Wednesday, October 30, 2013

The Katzenjammer Club, 19th October

Do you want the good news or the bad news? Well, tough. I'm starting with the good news.

Which is that the launch night of the Katzenjammer Club was a huge success and a really good evening. I enjoyed all of the acts I saw - they were top quality and if this becomes a regular night (and I hear that it will) then it will be a worthy addition to the cabaret scene. I even enjoyed the catwalk of latexwear put on and I'm not remotely into fashion. As with normal catwalk styles, I wouldn't wear any of it in real life, but it did look interesting and beautiful on the models.

The delicious Dusty Limits was the consummate host tying the night together and providing some of the entertainment as well. (Perhaps a little too much - I would probably have preferred another act over Dusty singing again, though I did enjoy his version of Space Oddity, with everyone joining in the claps with gusto).

I hadn't seen Florian Brooks before and didn't know what to expect from his act. He first came on and enchanted us with a 'simple' dance with his cane and hat, moving fluidly around the stage, balancing each with almost perfection. His second foray was a juggling act which was just as entertaining. It seems almost unbelievable with the number of cabaret and circus type events I've been to but juggling has never featured before. When it's done this well - it should!

I also really enjoyed one half of the Gorey Cabinet, Mr Pustra, doing a Klaus Nomi 'impression' with a massive latex tuxedo on (which I believe was similar to if not the same as one worn by Nomi). I knew nothing about Klaus Nomi, I can only say that as a performance it was impressive and I would like to see more. 

The absolute best bit of the night, however, must be credited to the Roustabouts DJ Mark R. Charade because the music was the star of the show. Everyone agreed they absolutely loved the mashups of 80s (and earlier) electro and new romanticism with modern pop. Blondie was mashed with the Stranglers. David Bowie was mashed with the Pussycat Dolls. Justin Timberlake featured. It was an infectious combination that really made you want to dance. And, as the night wore on, everyone certainly did! The music segued from the darker 80s stuff to mostly contemporary, more poppy crowd-pleasing songs that went down a treat with everyone on the dance floor. People only stopped dancing when they were forced to by the club shutting. I think, that had the layout been a bit different, that the dancing would have started much sooner, in between performances. As it was stools and chairs took up much of the dance floor area while the performances were taking place.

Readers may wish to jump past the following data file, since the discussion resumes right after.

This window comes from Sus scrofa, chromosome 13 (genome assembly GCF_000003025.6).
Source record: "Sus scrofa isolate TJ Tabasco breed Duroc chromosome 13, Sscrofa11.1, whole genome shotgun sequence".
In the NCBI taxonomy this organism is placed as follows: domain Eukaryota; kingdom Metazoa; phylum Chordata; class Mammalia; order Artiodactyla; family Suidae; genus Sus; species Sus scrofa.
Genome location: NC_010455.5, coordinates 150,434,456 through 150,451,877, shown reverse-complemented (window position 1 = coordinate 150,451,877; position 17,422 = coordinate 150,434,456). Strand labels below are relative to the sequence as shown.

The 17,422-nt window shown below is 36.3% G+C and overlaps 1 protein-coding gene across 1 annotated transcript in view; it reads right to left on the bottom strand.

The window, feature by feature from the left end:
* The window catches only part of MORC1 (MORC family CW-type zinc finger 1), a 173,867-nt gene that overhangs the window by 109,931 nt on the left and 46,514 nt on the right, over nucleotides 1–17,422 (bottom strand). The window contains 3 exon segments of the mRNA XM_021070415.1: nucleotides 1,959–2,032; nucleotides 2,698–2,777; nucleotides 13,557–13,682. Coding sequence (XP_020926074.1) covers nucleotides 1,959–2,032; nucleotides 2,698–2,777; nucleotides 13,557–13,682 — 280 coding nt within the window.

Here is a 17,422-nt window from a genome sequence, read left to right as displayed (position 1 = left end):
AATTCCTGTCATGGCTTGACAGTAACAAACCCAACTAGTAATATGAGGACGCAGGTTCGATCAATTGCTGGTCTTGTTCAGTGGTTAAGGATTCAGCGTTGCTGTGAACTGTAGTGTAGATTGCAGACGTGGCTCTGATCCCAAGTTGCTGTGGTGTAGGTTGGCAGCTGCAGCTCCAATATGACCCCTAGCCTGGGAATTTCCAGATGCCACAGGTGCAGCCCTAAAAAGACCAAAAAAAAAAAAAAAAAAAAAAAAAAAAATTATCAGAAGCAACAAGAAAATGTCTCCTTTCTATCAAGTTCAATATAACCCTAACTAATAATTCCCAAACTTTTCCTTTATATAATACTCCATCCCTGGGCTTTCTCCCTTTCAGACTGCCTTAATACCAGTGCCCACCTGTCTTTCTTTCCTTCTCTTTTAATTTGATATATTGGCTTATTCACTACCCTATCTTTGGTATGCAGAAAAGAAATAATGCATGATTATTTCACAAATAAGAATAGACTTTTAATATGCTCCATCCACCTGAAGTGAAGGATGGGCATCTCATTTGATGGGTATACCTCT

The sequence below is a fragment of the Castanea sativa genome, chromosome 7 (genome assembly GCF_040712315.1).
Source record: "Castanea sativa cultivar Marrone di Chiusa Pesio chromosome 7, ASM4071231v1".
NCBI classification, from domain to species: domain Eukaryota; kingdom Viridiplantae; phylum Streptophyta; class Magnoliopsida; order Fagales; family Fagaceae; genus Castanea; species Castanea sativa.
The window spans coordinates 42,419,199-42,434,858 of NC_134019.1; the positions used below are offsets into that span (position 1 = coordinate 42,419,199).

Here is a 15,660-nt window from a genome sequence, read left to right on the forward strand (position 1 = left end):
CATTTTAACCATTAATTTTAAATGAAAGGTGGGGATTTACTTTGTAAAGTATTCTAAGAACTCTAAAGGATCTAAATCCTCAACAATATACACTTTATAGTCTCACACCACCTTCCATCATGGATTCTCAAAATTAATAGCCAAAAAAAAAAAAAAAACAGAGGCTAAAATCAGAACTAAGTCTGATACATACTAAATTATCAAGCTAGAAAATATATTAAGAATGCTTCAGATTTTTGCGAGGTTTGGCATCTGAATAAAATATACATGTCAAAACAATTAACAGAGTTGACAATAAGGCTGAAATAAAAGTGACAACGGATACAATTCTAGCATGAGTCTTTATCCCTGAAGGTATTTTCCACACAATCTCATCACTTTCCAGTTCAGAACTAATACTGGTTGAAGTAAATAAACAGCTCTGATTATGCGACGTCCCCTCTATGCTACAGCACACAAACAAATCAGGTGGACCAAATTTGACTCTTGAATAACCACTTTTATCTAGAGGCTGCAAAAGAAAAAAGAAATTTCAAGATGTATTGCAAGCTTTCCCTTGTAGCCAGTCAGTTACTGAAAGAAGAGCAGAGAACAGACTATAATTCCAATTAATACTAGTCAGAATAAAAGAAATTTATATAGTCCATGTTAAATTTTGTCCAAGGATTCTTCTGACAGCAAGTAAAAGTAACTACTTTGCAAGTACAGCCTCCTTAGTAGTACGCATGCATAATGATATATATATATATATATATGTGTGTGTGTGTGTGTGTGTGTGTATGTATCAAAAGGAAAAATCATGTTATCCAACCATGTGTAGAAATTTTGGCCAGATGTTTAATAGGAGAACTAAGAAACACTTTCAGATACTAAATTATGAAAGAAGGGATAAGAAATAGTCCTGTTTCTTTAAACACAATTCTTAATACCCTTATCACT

Which brings me to 'the bad news' - the venue itself. Actually, that is misleading. The venue did suit the evening, being in Central London in a building linked to the glamorous Centre Point, a members bar felt right for the event. However, it was quite small and the layout was all wrong. I missed at least two of the acts, simply because I couldn't see them.  Luckily I had seen the Ungewinster perform before but I was gutted that all I could see of the Gorey Cabinet's act was some red balloons every now and again. If you wanted to see anything, you had to find a spot while everyone else went to the bar and then stay there. I did this for some of the acts but I also wanted to explore (and get a drink) and thus ended up not seeing some of the show. The area immediately before the stage was given over to sofas and stools (some of which had been reserved) so for most people it was standing room only. Except that most of this standing room was to the side of the stage so if you weren't in the first row, you couldn't really see anything. I don't mind standing if I'm not early enough to get a seat, but if I've paid for a show which has performances, I think I should be able to see those performances at the very least! The room itself is rather narrow so there is probably not a huge amount that could be done, except for maybe doing away with any seating at all. This would at least encourage people to dance between performances (which we were dying to do anyway)! 

As a launch night it was great, no real teething problems apart from the viewing issue, which they might be able to improve in future. Apartment 58 had never played host to a night like this before so there were bound to be some things to iron out. I think the Roustabouts deserve a big conratulations for coming up with something fun and different in the cabaret world. 

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I work as an editor in educational publishing by day, and then spend most of my spare time discovering interesting things to do in London, and taking people there with my own Meetup.